By K. Hecht, A. Hosack, and P. Berman
I want my mommy!
Davy was tired after school. On the long bus ride home, he kept thinking about getting a story from his mommy. Now, he as he stepped off the bus and eagerly looked around- she wasn’t there, it was just Mr. Carson. Claire had put Davy on the bus like she had for months but had forgotten to tell him that Mr. Carson would be getting him from now on. She had been so nervous about going to her own school that she had put all her energy into appearing happy for Davy as she got him on the bus.
Davy loved Mr. Carson but he didn’t read stories like his mommy did. Where was she. Mr. Carson walked over and took Davy’s hand. Davy pushed him away and demanded his mommy. Mr. Carson patiently explained that Claire was at school now but would be home for dinner. Davy screamed, “Mommy, where are you? Mommy!”
Davy was ignoring Mr. Carson who was trying to calm him down. He was whispering to Davy that everything was alright. He was suggesting that Davy take a deep breath. Davy sometimes calmed down when Mr. Carson helped him like this but not today. He was too tired and too mad to calm down even though he loved Mr. Carson.
Where is my mommy? I want her. I need her.
Davy’s frustration had been building up all day. First, he could tell something was wrong when his mommy put him on the bus. She kept saying the same things over and over, “have a good day, have fun at school.” Davy could tell something was wrong. Mommy’s voice didn’t sound right. He gave her a big hug to help her. She liked it and hugged him back. But he still felt uneasy when he got to school.
Then, he hadn’t been picked by the blue team on the playground. He didn’t want to play on the red team. His favorite color was blue, and his friend Marty was on the blue team. His teacher kept telling him “no” when he said he wanted to be on the blue team. When he didn’t listen, he ended up sitting in the “time-out chair” so he missed the game altogether.
Later, the teacher took the snack his mom made away from him because it had peanuts in it and some girl in class was allergic to nuts. The teacher gave him a bag of pretzels instead and they tasted good but not as good as his peanuts and Chex mix. This was his favorite snack at home and his mommy had made it for him special!
He did count all the way to ten later and got a ribbon for it on that was pinned to his shirt. He had been excited about taking it home but then it got all spattered and gooky during finger painting time, so he sadly threw it in the trash. He almost started falling asleep on the bus but the kid next to him pinched him hard to wake him up and tell him to get off the bus. Davy told the bus driver about the pinch like his teacher told him to; this boy was pinching him every day on the bus. But, the driver didn’t tell the other boy he was not to do it again. Why had the teacher lied to him?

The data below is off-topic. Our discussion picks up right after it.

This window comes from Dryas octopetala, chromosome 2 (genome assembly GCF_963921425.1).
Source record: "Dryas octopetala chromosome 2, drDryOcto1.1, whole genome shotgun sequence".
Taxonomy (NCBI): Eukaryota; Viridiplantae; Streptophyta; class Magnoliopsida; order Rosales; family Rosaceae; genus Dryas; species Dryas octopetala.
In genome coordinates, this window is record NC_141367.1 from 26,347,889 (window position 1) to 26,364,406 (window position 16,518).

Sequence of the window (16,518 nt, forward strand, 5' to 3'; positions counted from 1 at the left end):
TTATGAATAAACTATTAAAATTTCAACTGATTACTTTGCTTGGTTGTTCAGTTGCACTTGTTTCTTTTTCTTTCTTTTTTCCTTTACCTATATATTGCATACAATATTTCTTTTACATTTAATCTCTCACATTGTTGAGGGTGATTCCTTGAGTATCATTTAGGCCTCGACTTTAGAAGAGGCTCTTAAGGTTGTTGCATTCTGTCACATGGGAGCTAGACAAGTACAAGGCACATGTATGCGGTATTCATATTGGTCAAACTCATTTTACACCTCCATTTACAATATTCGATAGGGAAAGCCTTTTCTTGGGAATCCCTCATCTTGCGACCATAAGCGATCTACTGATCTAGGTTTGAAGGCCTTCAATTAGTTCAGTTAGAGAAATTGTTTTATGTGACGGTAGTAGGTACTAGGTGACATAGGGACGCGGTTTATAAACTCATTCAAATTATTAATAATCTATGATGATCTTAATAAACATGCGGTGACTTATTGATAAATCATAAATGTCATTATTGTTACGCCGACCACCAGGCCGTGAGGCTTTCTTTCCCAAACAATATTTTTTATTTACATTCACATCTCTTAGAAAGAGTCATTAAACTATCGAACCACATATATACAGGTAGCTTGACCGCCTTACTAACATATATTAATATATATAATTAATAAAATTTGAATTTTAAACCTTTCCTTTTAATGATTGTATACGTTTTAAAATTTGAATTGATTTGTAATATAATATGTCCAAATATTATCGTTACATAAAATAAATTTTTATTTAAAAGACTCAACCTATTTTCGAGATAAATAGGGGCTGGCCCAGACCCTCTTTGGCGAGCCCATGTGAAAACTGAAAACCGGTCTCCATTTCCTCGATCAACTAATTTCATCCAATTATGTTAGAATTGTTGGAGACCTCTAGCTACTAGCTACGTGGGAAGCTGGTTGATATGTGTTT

Davy stepped off the bus wanting a hug from his mommy. She would make the pain in his arm go away. But, she wasn’t waiting for him. Davy was so mad. He refused to walk down the street with Mr. Carson. He sat on the walkway and screamed for his mother. Mr. Carson was embarrassed but recognized the signs of a “too tired” Davy. He stood by patiently waiting for the temper tantrum to end. He looked around at the cars passing by, pretending he didn’t notice Davy was yelling and screaming.
Mr. Carson knew that Davy loved cars, so he was using a child management strategy called distraction. He was ignoring Davy but saying things he thought might grab his attention. “Oh, look that yellow car looks like a squashed bug. That black van is huge! I bet you could fit ten kids in that backseat! Wow that car looks like your favorite color blue!”
That did it, Davy jumped up and said where? Mr. Carson pointed at it and Davy was smiling again. Now that the storm was over, Mr. Carson said, “you look tired, I am tired too. Would you like a horsy ride home so Mrs. Carson can read us a story?” Davy almost jumped onto Mr. Carson’s back. All thoughts of Claire were gone. He was riding a horsy back home!
There are a lot of good resources out there for parents who want to learn methods for teaching children how to control themselves. Some that are based on research that shows they work even with children with serious behavior problems. One book is written by Alan Kazdin, Ph.D. and is called, “The Kazdin Method for Parenting the Defiant Child.” Check it out if you could use some more ideas for the children in your life.